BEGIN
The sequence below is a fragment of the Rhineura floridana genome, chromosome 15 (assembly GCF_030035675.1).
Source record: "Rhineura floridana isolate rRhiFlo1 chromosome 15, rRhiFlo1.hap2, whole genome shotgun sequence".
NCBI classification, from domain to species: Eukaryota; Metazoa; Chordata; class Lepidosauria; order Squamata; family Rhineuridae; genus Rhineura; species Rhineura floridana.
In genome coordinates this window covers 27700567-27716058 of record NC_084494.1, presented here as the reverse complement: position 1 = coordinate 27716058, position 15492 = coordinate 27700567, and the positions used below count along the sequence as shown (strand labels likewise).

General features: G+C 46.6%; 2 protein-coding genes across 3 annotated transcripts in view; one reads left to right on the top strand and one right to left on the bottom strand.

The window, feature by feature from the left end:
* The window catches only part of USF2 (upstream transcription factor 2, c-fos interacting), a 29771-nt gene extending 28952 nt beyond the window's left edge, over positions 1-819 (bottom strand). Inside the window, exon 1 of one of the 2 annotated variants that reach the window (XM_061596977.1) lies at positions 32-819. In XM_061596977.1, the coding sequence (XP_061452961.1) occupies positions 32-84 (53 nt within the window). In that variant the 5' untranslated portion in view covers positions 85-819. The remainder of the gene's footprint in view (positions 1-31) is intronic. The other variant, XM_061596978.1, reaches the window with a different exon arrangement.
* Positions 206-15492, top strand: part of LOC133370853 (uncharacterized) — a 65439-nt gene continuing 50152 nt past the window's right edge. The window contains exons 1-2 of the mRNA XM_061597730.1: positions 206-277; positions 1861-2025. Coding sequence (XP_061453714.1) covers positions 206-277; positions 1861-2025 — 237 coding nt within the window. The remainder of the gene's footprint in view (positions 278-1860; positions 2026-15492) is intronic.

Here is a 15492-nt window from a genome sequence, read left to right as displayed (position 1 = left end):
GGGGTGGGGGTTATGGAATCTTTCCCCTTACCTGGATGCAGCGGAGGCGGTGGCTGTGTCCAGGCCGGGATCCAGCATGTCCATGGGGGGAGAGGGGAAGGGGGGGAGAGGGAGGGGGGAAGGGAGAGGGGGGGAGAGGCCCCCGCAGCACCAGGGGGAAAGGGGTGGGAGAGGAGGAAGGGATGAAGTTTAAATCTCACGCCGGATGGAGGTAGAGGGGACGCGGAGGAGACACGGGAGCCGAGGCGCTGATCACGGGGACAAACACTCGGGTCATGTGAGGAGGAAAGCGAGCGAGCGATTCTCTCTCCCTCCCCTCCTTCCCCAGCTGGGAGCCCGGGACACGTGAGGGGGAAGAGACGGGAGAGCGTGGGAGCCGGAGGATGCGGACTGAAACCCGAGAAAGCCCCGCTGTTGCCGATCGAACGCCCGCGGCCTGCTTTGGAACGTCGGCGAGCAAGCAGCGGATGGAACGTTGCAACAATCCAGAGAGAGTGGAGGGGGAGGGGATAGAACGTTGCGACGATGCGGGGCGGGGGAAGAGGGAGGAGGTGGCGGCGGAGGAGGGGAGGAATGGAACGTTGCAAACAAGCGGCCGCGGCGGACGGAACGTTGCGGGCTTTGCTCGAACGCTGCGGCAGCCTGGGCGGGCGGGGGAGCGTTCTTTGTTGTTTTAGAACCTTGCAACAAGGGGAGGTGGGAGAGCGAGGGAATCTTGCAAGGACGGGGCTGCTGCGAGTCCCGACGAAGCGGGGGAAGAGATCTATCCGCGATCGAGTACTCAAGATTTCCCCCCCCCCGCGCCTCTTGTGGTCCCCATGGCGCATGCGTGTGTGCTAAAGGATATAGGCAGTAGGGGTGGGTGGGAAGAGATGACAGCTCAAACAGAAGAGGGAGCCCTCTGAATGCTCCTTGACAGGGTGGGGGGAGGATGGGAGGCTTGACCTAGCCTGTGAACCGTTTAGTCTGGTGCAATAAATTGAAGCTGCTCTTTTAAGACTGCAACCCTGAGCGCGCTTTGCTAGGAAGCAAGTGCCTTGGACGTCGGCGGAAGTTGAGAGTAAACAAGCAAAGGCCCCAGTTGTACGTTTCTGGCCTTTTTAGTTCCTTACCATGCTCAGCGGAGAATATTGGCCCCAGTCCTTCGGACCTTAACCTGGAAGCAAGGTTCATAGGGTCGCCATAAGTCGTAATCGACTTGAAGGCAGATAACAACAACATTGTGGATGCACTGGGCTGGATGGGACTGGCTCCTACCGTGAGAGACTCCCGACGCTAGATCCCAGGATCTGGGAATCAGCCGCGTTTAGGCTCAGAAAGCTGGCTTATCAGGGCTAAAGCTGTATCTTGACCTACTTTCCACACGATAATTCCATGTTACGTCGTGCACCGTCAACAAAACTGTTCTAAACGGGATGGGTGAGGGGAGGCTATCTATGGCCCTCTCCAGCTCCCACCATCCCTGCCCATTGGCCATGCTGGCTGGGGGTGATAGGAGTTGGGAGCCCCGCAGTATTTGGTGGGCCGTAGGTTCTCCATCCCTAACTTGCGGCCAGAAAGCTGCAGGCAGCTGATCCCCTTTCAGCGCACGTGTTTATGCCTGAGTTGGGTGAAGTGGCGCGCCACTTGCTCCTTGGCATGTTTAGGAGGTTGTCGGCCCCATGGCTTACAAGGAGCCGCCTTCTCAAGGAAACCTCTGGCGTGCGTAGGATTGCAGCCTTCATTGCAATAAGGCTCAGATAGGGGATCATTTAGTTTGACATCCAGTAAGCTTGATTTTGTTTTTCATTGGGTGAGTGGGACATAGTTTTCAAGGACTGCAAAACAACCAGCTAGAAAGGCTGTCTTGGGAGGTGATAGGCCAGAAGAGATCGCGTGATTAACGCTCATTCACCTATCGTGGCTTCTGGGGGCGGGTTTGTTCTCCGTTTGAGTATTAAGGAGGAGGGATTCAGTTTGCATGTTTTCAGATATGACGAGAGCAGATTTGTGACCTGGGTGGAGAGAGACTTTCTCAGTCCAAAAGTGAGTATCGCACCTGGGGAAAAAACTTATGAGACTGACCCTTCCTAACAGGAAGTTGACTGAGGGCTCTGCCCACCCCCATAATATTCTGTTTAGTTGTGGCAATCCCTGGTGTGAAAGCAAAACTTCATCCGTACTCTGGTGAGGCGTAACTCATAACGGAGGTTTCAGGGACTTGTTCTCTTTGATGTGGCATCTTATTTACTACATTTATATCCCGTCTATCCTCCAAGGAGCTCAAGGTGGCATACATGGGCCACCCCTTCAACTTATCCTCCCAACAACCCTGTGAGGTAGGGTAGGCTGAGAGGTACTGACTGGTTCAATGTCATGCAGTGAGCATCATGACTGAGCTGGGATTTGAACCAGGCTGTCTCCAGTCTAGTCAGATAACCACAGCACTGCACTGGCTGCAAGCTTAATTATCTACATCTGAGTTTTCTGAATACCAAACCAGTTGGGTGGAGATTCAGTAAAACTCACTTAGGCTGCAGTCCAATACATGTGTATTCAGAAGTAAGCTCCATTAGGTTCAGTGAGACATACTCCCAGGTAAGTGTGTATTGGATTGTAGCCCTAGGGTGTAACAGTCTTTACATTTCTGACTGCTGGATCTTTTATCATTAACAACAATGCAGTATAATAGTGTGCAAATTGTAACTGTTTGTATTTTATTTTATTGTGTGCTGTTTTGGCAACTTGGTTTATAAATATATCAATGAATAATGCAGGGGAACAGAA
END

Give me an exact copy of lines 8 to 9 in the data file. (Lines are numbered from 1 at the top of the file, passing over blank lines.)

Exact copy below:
* Positions 206-15492, top strand: part of LOC133370853 (uncharacterized) — a 65439-nt gene continuing 50152 nt past the window's right edge. The window contains exons 1-2 of the mRNA XM_061597730.1: positions 206-277; positions 1861-2025. Coding sequence (XP_061453714.1) covers positions 206-277; positions 1861-2025 — 237 coding nt within the window. The remainder of the gene's footprint in view (positions 278-1860; positions 2026-15492) is intronic.

Here is a 15492-nt window from a genome sequence, read left to right as displayed (position 1 = left end):